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  1. #1

    "She is gone" and "She has gone."

    Dear Teacher,

    Would you tell me the difference between "She is gone" and "She has gone."?

    It's a bit confusing.

    Thanks in advance.

    Regards,

    Sweetie

  2. Noego's Avatar
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    #2

    Re: "She is gone" and "She has gone."

    I'm really puzzled as to when the use of "she is gone" is proper.

    As far as I know, "she's gone" is only used to talk about someone who is deceased.

    "has gone" is to talk about a place that person went at some point in the past.

    "She has gone to Mexico"

    She left and she is now in Mexico (she's currently in Mexico).

    Hope this helps

  3. BobK's Avatar
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    #3

    Re: "She is gone" and "She has gone."

    Quote Originally Posted by Noego View Post
    I'm really puzzled as to when the use of "she is gone" is proper.

    As far as I know, "she's gone" is only used to talk about someone who is deceased.

    "has gone" is to talk about a place that person went at some point in the past.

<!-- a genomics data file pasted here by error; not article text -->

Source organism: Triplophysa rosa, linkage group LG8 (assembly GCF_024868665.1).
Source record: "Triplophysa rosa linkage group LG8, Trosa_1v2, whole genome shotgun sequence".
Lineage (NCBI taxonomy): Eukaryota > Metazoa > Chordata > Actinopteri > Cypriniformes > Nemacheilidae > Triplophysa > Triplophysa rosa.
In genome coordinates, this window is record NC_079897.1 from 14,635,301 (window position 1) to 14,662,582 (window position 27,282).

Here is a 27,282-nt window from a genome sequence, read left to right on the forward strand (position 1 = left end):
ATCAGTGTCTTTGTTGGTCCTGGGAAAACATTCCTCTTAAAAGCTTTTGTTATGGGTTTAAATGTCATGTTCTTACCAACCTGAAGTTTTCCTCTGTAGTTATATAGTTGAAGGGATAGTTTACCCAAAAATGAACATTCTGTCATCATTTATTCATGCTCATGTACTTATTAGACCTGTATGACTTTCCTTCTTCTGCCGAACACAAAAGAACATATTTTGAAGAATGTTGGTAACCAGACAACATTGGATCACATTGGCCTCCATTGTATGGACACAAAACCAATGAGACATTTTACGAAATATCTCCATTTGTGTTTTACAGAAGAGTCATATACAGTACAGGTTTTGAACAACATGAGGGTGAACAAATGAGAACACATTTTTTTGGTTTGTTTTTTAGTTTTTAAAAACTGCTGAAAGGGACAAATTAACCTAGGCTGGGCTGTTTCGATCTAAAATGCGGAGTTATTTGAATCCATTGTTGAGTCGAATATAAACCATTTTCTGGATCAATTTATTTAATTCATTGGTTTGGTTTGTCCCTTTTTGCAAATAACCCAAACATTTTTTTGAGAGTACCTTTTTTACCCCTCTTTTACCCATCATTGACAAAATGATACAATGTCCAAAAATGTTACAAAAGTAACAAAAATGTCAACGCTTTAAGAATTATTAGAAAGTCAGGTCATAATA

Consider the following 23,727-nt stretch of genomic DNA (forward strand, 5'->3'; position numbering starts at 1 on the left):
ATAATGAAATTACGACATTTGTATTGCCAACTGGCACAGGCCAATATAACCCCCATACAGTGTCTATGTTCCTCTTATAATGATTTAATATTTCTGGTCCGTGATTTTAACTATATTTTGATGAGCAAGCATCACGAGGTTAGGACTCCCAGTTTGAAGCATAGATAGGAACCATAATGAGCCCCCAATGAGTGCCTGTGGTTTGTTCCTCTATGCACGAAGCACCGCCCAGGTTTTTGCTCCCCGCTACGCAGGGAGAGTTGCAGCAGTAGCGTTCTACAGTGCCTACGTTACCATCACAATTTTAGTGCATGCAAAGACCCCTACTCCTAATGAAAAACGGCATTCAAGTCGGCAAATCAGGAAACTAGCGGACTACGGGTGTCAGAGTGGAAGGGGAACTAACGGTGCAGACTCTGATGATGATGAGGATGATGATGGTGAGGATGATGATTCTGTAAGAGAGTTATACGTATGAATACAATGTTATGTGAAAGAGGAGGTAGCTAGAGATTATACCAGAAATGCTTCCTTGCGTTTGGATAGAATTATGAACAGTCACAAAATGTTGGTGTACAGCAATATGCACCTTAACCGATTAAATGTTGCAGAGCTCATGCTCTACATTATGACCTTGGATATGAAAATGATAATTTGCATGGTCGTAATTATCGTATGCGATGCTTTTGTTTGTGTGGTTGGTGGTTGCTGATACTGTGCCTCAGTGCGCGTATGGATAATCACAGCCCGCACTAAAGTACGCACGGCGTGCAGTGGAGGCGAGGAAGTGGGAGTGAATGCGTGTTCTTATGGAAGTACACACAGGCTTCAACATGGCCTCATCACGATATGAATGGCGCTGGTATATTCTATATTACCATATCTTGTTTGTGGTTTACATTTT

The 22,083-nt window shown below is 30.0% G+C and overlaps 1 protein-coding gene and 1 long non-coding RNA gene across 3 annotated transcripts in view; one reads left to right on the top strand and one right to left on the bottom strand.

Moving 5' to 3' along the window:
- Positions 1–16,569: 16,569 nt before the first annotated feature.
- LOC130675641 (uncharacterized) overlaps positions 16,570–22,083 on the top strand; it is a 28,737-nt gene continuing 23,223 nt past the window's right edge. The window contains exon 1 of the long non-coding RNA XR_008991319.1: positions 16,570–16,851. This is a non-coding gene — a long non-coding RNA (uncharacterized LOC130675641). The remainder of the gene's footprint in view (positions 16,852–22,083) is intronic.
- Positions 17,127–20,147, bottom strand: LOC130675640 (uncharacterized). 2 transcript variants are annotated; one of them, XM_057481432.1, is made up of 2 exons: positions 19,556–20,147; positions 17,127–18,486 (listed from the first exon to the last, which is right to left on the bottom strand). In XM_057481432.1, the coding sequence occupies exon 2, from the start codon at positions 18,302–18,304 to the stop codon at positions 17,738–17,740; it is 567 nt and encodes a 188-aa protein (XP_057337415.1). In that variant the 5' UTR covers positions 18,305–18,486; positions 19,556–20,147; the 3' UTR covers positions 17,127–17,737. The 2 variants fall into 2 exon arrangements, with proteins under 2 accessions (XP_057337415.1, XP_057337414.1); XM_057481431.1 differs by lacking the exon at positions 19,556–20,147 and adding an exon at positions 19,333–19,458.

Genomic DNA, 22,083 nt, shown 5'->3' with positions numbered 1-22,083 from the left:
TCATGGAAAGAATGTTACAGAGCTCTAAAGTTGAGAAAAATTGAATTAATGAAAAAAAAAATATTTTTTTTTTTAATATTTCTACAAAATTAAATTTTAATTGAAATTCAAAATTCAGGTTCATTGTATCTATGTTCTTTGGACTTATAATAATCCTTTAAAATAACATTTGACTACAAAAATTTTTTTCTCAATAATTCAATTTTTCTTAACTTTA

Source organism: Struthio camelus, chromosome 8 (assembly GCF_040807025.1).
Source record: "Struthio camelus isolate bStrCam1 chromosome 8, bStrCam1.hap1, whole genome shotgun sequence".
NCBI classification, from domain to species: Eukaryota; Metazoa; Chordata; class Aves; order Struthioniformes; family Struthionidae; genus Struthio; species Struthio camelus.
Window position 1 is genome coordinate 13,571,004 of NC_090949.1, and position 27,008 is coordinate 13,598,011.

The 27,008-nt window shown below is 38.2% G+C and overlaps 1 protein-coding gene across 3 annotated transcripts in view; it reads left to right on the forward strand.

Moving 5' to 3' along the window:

"She has gone to Mexico"

    She left and she is now in Mexico (she's currently in Mexico).

    Hope this helps
    Yes - 'She is gone' could only be used in a pseudo-archaic or poetic context, to emphasize that what there is is the absence of her; use this form only if you know what you're doing and if you're speaking to people who won't think you're just making a mistake.

    b

  4. #4

    Re: "She is gone" and "She has gone."

    I'm not a native English speaker but I think that I've come across the phrase "She is gone" even if the person in question is not deceased. What about when it is certain, or (very) highly unlikely that she is never coming back to the place where the the phrase is used?

  5. Noego's Avatar
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    #5

    Re: "She is gone" and "She has gone."

    Quote Originally Posted by Caorthine View Post
    I'm not a native English speaker but I think that I've come across the phrase "She is gone" even if the person in question is not deceased. What about when it is certain, or (very) highly unlikely that she is never coming back to the place where the the phrase is used?
    You're right. The thing is, is someone is leaving and never coming back, it has that similar connotation of permanent end.


    Example:
    -Where's Katie?
    -She's gone?
    -What do you mean she's gone? Where is she?

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